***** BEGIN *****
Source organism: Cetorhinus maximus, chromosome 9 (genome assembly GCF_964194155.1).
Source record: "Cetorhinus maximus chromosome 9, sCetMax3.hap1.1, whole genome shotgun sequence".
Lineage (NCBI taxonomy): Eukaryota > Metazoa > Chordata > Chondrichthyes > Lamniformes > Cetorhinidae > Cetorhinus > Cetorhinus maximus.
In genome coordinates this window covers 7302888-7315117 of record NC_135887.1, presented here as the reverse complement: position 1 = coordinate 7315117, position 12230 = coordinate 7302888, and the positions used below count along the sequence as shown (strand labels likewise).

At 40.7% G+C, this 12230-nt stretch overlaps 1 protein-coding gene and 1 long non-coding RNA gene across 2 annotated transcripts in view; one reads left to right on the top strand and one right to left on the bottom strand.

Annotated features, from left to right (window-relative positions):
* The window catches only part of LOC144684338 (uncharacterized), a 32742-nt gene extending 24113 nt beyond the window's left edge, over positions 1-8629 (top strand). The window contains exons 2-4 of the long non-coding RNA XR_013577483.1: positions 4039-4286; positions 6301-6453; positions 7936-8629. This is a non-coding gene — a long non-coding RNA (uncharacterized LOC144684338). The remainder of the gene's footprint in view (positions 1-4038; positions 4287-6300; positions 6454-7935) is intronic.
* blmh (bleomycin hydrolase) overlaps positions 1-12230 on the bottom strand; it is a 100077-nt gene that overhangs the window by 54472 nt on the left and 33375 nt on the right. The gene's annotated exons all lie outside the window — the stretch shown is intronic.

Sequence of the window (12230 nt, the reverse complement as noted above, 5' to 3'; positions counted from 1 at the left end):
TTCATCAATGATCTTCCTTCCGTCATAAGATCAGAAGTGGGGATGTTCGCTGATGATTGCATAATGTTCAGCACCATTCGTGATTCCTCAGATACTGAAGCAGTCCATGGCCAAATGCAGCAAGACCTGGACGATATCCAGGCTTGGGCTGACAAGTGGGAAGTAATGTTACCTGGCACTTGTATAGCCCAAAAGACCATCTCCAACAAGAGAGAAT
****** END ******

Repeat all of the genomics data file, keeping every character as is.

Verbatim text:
Source organism: Cetorhinus maximus, chromosome 9 (genome assembly GCF_964194155.1).
Source record: "Cetorhinus maximus chromosome 9, sCetMax3.hap1.1, whole genome shotgun sequence".
Lineage (NCBI taxonomy): Eukaryota > Metazoa > Chordata > Chondrichthyes > Lamniformes > Cetorhinidae > Cetorhinus > Cetorhinus maximus.
In genome coordinates this window covers 7302888-7315117 of record NC_135887.1, presented here as the reverse complement: position 1 = coordinate 7315117, position 12230 = coordinate 7302888, and the positions used below count along the sequence as shown (strand labels likewise).

At 40.7% G+C, this 12230-nt stretch overlaps 1 protein-coding gene and 1 long non-coding RNA gene across 2 annotated transcripts in view; one reads left to right on the top strand and one right to left on the bottom strand.

Annotated features, from left to right (window-relative positions):
* The window catches only part of LOC144684338 (uncharacterized), a 32742-nt gene extending 24113 nt beyond the window's left edge, over positions 1-8629 (top strand). The window contains exons 2-4 of the long non-coding RNA XR_013577483.1: positions 4039-4286; positions 6301-6453; positions 7936-8629. This is a non-coding gene — a long non-coding RNA (uncharacterized LOC144684338). The remainder of the gene's footprint in view (positions 1-4038; positions 4287-6300; positions 6454-7935) is intronic.
* blmh (bleomycin hydrolase) overlaps positions 1-12230 on the bottom strand; it is a 100077-nt gene that overhangs the window by 54472 nt on the left and 33375 nt on the right. The gene's annotated exons all lie outside the window — the stretch shown is intronic.

Sequence of the window (12230 nt, the reverse complement as noted above, 5' to 3'; positions counted from 1 at the left end):
TTCATCAATGATCTTCCTTCCGTCATAAGATCAGAAGTGGGGATGTTCGCTGATGATTGCATAATGTTCAGCACCATTCGTGATTCCTCAGATACTGAAGCAGTCCATGGCCAAATGCAGCAAGACCTGGACGATATCCAGGCTTGGGCTGACAAGTGGGAAGTAATGTTACCTGGCACTTGTATAGCCCAAAAGACCATCTCCAACAAGAGAGAAT